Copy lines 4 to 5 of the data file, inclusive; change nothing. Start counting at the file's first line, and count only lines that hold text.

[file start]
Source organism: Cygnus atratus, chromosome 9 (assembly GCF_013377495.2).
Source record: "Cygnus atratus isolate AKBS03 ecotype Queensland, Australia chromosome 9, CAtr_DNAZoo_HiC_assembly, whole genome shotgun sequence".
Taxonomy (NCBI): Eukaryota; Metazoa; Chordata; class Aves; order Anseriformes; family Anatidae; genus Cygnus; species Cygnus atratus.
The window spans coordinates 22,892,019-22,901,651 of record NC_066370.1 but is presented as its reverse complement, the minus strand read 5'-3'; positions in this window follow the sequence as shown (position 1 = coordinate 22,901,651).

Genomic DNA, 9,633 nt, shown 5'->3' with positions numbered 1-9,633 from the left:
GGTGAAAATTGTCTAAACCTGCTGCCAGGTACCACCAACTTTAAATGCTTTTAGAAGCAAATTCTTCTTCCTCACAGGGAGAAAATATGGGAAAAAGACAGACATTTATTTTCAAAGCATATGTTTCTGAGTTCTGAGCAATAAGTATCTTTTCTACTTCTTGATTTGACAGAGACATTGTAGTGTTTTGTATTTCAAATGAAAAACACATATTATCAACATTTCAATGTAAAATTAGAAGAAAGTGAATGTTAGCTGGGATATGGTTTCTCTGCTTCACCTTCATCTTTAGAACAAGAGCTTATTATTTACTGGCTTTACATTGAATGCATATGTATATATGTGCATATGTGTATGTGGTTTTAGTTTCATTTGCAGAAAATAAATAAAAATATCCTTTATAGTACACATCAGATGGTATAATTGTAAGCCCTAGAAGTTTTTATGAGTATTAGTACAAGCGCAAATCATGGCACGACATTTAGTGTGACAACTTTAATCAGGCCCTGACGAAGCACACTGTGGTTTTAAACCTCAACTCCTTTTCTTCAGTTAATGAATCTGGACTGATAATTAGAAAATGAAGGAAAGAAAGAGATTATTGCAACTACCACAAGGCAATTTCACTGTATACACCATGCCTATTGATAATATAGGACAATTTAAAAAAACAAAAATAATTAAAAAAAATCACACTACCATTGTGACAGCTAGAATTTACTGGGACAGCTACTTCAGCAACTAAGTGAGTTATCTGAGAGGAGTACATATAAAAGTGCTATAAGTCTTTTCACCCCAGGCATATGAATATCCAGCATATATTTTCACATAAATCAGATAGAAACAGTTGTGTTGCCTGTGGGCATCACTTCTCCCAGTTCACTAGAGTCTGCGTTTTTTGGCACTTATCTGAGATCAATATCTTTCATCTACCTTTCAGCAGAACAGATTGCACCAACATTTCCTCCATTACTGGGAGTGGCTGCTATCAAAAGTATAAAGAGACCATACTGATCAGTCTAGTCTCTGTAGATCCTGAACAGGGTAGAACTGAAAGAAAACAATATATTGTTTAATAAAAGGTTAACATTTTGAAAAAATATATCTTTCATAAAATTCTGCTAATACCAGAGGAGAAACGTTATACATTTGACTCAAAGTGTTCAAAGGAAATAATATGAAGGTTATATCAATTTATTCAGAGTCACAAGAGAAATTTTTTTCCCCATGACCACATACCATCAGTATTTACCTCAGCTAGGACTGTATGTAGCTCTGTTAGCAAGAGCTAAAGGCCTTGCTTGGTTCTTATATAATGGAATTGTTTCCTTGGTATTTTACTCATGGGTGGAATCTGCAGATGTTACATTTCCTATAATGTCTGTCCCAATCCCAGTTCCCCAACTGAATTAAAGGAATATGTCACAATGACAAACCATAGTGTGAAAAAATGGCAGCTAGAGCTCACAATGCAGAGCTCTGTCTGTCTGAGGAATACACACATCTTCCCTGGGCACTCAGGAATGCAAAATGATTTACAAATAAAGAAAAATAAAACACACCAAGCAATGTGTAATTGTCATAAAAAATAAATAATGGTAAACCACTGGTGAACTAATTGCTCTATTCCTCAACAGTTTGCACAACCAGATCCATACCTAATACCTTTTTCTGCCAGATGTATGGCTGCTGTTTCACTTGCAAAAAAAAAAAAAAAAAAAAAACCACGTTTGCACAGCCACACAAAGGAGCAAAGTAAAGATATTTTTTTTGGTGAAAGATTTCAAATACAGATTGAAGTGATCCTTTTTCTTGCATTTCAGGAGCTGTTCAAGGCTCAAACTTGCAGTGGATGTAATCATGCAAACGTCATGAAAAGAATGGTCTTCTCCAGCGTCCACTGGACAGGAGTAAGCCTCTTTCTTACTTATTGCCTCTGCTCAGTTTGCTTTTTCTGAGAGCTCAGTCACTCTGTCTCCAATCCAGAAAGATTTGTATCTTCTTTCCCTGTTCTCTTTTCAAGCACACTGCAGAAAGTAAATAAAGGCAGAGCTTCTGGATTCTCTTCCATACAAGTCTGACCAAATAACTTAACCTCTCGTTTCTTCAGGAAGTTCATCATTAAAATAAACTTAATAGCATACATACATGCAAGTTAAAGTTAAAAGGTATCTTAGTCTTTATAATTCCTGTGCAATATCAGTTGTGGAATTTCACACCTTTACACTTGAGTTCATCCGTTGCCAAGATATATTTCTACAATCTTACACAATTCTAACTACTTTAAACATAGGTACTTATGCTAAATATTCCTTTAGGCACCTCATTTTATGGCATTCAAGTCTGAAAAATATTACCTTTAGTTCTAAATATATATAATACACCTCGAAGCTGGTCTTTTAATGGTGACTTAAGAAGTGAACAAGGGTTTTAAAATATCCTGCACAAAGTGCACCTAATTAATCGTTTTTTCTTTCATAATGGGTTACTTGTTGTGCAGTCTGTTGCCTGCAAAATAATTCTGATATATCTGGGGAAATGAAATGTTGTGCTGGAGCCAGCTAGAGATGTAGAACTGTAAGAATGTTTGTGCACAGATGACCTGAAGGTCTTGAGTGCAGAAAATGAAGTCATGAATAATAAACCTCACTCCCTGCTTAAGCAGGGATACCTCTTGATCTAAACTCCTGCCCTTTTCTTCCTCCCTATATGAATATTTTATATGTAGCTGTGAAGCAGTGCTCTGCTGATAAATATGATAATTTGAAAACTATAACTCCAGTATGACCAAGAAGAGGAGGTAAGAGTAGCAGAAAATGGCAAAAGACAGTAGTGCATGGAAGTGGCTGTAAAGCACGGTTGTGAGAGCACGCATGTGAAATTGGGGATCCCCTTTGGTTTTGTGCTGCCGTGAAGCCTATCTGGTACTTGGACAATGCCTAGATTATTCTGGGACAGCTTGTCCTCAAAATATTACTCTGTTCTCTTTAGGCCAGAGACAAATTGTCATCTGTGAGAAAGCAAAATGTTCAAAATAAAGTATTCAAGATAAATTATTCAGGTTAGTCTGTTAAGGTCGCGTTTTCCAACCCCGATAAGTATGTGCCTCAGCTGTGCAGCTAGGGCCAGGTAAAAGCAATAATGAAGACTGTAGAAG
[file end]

The window spans coordinates 22,892,019-22,901,651 of record NC_066370.1 but is presented as its reverse complement, the minus strand read 5'-3'; positions in this window follow the sequence as shown (position 1 = coordinate 22,901,651).

Genomic DNA, 9,633 nt, shown 5'->3' with positions numbered 1-9,633 from the left: